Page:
Tomahawk, WI 11/06/2013 (BasicsMedia) – There comes a time when a struggling company ahs to choose between trading publicly and going private. There was a time when this seemed to be the only logical move that J.C. Penney Company, Inc. (NYSE:JCP) had to make. It never took such a path, but opted to launch a secondary offering that brought more than $750 million into its accounts. It appears as if JCP has made a huge turnaround and is probably on its way towards profitability. If the company fails to declare any profits in the next few financial quarters, should it think of going private?

JCP’s Need for a Better Business Model

JCP’s main problem according to me is to come up with a new business model. Even as it does so, it needs to find ways of addressing their needs of its regular customers instead of alienating them the way it did a couple of years ago. If JCP is to change its business model and develop new strategies to help it remain in business, it may face insurmountable challenges if it does so while operating as a public company. Under the current structure, the company cannot ignore the responsibilities it owes its investors and Wall Street in general. It must evolve to a private entity.

JCP appears to have done well in its September sales, where it reported a tiny yet significant gain. Another recent development is that Bill Ackman got rid of his entire stake in the company for a loss of $500 million. The company has cash on hand, and it is not leaking financially as it was doing only a few months ago. This should not be mistaken for excellence in terms of operating and financial performance. JCP is on a good path, but it has a long way to go to change its perception as an unstable company or stock worth anyone’s investments, time, and effort.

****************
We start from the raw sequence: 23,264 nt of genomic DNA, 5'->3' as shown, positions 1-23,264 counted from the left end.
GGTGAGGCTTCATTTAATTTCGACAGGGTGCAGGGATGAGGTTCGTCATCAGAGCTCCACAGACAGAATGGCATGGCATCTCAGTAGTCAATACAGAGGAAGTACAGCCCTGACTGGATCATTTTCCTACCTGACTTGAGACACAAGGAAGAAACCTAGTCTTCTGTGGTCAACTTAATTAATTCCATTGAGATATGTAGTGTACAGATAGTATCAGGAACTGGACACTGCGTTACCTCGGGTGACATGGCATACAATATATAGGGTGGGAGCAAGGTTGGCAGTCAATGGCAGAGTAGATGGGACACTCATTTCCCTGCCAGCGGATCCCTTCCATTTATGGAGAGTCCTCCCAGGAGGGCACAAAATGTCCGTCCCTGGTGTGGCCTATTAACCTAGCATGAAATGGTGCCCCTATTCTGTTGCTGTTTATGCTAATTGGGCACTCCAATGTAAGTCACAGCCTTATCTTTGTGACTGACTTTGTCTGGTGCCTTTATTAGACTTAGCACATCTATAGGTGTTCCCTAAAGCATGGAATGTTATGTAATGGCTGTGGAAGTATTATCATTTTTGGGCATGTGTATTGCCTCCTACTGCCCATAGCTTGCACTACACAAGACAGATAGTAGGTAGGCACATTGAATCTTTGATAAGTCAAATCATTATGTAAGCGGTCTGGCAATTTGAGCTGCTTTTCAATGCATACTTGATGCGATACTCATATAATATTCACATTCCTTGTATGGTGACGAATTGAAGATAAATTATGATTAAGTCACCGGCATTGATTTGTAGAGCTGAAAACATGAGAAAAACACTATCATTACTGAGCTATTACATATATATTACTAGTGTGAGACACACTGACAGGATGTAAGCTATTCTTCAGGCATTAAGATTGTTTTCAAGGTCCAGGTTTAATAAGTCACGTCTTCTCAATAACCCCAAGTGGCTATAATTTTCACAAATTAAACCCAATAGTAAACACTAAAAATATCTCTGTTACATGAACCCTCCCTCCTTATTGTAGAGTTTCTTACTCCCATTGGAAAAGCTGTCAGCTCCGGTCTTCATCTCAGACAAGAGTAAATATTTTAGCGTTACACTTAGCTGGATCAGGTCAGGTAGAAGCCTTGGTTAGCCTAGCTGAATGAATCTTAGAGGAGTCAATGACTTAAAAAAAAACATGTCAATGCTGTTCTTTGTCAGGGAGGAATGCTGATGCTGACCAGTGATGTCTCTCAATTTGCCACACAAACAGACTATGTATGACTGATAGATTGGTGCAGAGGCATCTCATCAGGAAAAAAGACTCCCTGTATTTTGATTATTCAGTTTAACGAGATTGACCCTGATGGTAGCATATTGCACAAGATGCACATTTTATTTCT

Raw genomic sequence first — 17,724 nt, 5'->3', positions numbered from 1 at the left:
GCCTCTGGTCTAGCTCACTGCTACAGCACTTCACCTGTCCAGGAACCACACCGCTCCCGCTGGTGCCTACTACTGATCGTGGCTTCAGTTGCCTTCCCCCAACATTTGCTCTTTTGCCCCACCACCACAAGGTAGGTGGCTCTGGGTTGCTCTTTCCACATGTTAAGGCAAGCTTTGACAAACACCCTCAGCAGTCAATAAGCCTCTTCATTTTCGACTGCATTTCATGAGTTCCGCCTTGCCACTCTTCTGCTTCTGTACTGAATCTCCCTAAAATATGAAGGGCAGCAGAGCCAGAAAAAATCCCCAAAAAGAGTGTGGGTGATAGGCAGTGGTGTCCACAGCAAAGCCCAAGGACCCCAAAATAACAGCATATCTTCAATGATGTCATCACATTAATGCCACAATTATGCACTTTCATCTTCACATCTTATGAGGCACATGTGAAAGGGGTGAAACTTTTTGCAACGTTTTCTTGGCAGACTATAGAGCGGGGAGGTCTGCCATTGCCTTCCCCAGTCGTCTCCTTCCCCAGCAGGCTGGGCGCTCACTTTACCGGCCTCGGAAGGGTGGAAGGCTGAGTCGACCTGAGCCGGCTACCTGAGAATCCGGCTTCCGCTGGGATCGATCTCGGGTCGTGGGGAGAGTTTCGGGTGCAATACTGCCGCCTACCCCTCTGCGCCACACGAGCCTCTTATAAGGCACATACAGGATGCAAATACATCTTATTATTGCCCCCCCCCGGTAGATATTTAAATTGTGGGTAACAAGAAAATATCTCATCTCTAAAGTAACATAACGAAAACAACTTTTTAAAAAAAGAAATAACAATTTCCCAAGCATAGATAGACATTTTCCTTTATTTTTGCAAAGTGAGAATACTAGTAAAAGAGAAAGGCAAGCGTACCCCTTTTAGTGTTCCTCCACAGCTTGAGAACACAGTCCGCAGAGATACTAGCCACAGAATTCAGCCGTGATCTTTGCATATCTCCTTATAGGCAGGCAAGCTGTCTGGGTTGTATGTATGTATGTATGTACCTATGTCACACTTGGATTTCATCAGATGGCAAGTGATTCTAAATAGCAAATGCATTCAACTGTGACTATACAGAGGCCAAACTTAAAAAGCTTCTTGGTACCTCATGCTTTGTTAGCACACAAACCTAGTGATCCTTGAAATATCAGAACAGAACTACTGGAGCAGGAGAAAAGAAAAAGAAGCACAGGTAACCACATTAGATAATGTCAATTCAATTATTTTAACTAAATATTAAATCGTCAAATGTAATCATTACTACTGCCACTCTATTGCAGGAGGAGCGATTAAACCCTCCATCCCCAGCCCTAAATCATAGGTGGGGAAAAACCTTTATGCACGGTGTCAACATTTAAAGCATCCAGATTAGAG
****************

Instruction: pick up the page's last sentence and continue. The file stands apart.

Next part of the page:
JCP’s Biggest Failure

JCP has failed to turnaround its brand from a loss making company to a profitable one that is attractive to investors and Wall Street alike. JCP’s online sales are nothing to write home about, representing only 8% of the entire total. Its fixed cost structure is quite high for a struggling company. It has failed to propose a deal that customers cannot resist or turn away from in all its previous attempts. These are a few of the factors that are at play where JCP is concerned, and will probably continue doing so, not unless the company decides to go private.

If JCP continues to operate as a public company, it should be ready for increased scrutiny from the public, shareholders, and the media. Unless it succeeds in declaring profits, the increased level of scrutiny will make it impossible for JCP to achieve its goals in a calm environment. JCP’s failures should never be limited to cosmetic failures only, but should include the systematic shortcomings as well. If they were only cosmetic, then its former CEO, Ron Johnson, would have succeeded in his attempts give JCP a new image. JCP should think of going private.

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